Hanukkah: Finding hope to resist antisemitism - opinion

This Hanukkah, like the Maccabees, I hope we can find strength in numbers and resist antisemitism in all its forms.

 HANUKKAH AND the US Jewish community: An artist creates a mural to honor late US Supreme Court justice Ruth Bader Ginsberg and the famous dissent collar she wore. The hamsa is for added protection.  (photo credit: Mike Wirth)
HANUKKAH AND the US Jewish community: An artist creates a mural to honor late US Supreme Court justice Ruth Bader Ginsberg and the famous dissent collar she wore. The hamsa is for added protection.
(photo credit: Mike Wirth)

There has been a lot of talk about antisemitism recently. Some people are surprised to discover antisemitism still exists in the 21st century after Kanye West made his views public on Twitter, followed by echoes of support. But as a Jewish college student in the Bible Belt, I’m just surprised to see it in the news.  

In high school, I took a “Remember the Holocaust” course. On the first day, my teacher asked if anyone had ever experienced antisemitism. When no one raised their hands, I felt compelled to answer. I didn’t realize how lucky I had been to struggle to produce a humorous one – “My childhood best friend’s mom never let us hang out during the holidays because she was afraid I’d tell her about Santa Claus,” I said.

“My childhood best friend’s mom never let us hang out during the holidays because she was afraid I’d tell her about Santa Claus.”

Lara Boyle

This earned some light-hearted chuckles. The next class, I found a swastika drawn on the corner of my desk. I’d have to get used to being the only Jew in the room, which I didn’t find funny anymore.

I became the punchline of Holocaust jokes about gas chambers and ovens. A boy I was friends with routinely did the Hitler salute at me as an act of what he called “dark humor.” Once, at his party, he asked if anyone had taken my clothes. I asked if he said coat, even though it was nearly 90 degrees outside. “No,” he smirked. “You know, like how the Nazis took the Jews’ clothes before they went to Auschwitz.”

 Dave Chappelle introduces Jay-Z during the Rock and Roll Hall of Fame induction ceremony in Cleveland, Ohio, US October 30, 2021. (credit: REUTERS/Gaelen Morse) Dave Chappelle introduces Jay-Z during the Rock and Roll Hall of Fame induction ceremony in Cleveland, Ohio, US October 30, 2021. (credit: REUTERS/Gaelen Morse)

I don’t know what was worse – the fact that he said it, or that all of my friends heard his words and laughed. His actions came to mind when Dave Chappelle echoed West in his Saturday Night Live monologue. Humor can be harmful when it subjects others to hate to elicit laughs from a large audience.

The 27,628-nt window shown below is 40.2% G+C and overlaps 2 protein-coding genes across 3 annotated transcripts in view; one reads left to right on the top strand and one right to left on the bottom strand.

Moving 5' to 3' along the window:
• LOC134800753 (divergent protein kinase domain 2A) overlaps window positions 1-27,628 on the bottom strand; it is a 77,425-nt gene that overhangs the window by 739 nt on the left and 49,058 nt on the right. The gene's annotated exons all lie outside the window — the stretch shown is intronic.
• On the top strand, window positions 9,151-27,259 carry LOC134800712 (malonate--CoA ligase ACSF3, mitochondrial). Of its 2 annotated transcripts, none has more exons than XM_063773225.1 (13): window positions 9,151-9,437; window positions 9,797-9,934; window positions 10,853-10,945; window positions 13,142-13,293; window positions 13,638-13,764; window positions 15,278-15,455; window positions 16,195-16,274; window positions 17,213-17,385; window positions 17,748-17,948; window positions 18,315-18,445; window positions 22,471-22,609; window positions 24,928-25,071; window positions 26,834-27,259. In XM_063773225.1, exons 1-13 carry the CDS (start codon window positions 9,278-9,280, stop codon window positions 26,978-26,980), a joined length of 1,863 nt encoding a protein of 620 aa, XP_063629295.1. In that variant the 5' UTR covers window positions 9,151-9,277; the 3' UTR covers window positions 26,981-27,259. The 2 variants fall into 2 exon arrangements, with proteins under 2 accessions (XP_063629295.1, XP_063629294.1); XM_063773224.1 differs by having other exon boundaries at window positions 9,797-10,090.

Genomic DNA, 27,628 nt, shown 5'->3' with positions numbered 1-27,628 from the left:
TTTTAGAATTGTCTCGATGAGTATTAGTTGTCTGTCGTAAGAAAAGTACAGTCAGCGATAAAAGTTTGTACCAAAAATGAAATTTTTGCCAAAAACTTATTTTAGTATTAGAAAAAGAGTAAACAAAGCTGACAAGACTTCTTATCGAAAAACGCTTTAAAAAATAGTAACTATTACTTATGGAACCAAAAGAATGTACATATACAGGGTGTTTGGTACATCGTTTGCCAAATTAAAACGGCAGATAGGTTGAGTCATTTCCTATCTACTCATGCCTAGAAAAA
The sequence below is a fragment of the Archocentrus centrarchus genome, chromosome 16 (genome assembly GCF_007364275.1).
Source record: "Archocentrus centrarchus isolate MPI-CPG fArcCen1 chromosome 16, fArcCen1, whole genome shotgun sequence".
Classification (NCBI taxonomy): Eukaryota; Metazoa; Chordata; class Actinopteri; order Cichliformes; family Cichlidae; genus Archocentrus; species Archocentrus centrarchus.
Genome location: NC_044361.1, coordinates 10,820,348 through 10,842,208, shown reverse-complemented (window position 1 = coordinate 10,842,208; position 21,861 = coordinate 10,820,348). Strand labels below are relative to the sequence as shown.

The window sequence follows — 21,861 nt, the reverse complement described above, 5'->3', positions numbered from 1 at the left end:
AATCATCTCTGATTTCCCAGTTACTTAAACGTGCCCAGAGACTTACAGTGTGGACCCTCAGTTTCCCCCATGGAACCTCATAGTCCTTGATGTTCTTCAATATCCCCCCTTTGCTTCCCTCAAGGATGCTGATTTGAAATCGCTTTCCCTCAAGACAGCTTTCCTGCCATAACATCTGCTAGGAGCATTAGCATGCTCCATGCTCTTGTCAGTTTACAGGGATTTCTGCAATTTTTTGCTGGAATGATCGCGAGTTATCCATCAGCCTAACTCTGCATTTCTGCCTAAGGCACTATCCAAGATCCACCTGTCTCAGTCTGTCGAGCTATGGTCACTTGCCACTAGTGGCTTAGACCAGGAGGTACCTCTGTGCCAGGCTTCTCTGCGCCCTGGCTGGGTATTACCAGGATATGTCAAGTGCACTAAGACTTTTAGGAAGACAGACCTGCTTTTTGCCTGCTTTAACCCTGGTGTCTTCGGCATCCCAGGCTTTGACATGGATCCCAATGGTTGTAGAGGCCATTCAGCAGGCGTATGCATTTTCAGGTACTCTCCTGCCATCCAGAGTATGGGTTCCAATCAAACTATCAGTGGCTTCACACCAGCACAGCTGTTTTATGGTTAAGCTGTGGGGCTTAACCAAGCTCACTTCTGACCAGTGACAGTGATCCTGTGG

THE MORE celebrities are openly antisemitic, the more antisemitism increases online. Fans of these pop-culture icons view their actions as permission to copy the same behavior. Before his account was suspended by Elon Musk over an image of a swastika merged with a Star of David, West had over 30 million followers on Twitter. There are only 14.8 million Jewish people in the world. Unless these despicable acts are followed by accountability, the snowball effect of antisemitism will continue at a rapid pace.  

As an Israeli-American (born in the US with dual citizenship), I have been called a “Zionist” as if it is a dirty word, and seen my peers post anti-Israel content online, including one girl who compared Israelis to Nazis. 

At my university last spring, a swastika was found on the doors of Jewish students with the words “Die Jews” underneath. The perpetrator got away. Despite the blatant mezuzah on my door, I was safe. But as the granddaughter of a Holocaust survivor, I can never forget the sense of danger I felt wearing my Star of David necklace on campus afterward. There is not much difference between publicly saying you’re going to go “death-con 3” on Jewish people and writing “Die Jews” beneath a swastika.  

Standing strong together against antisemitism

Afterward, students and faculty held a vigil to denounce antisemitism across campus. Seeing my peers and professors stand in solidarity with us, I saw that we were stronger together than whoever committed the crime was individually. Rather than divide us, it brought us closer as a community. The perpetrator tried to shame us, and instead we, alongside the university community supporting us, found pride in our Jewish identities.

We spoke up because, as Elie Wiesel once said, “We must always take sides. Neutrality helps the oppressor, never the victim. Silence encourages the tormentor, never the tormented. Sometimes we must interfere.” 

“We must always take sides. Neutrality helps the oppressor, never the victim. Silence encourages the tormentor, never the tormented. Sometimes we must interfere.”

Elie Wiesel

Hanukkah is a story about hope. Even though the Maccabees were outnumbered by the Greeks, whose far larger army stole their temple and killed anyone unwilling to convert to paganism, they fought back against their oppressors and won. To honor the victory, the warriors decided to light the menorah, but all they had left was a tiny jar of oil that could not last more than 24 hours. Or so they thought. Beating the odds stacked against them, the Jews witnessed another miracle – the candles burned bright for eight days.

This Hanukkah, like the Maccabees, I hope we can find strength in numbers and resist antisemitism in all its forms. Our voices may seem as small as the little jar of oil, but I believe that, if we all come together, our light will overcome the darkness.

The writer is based in Charlotte, North Carolina. Her work has been published in Newsweek and The Huffington Post. She writes about issues related to diversity, equity, inclusion and Jewish life.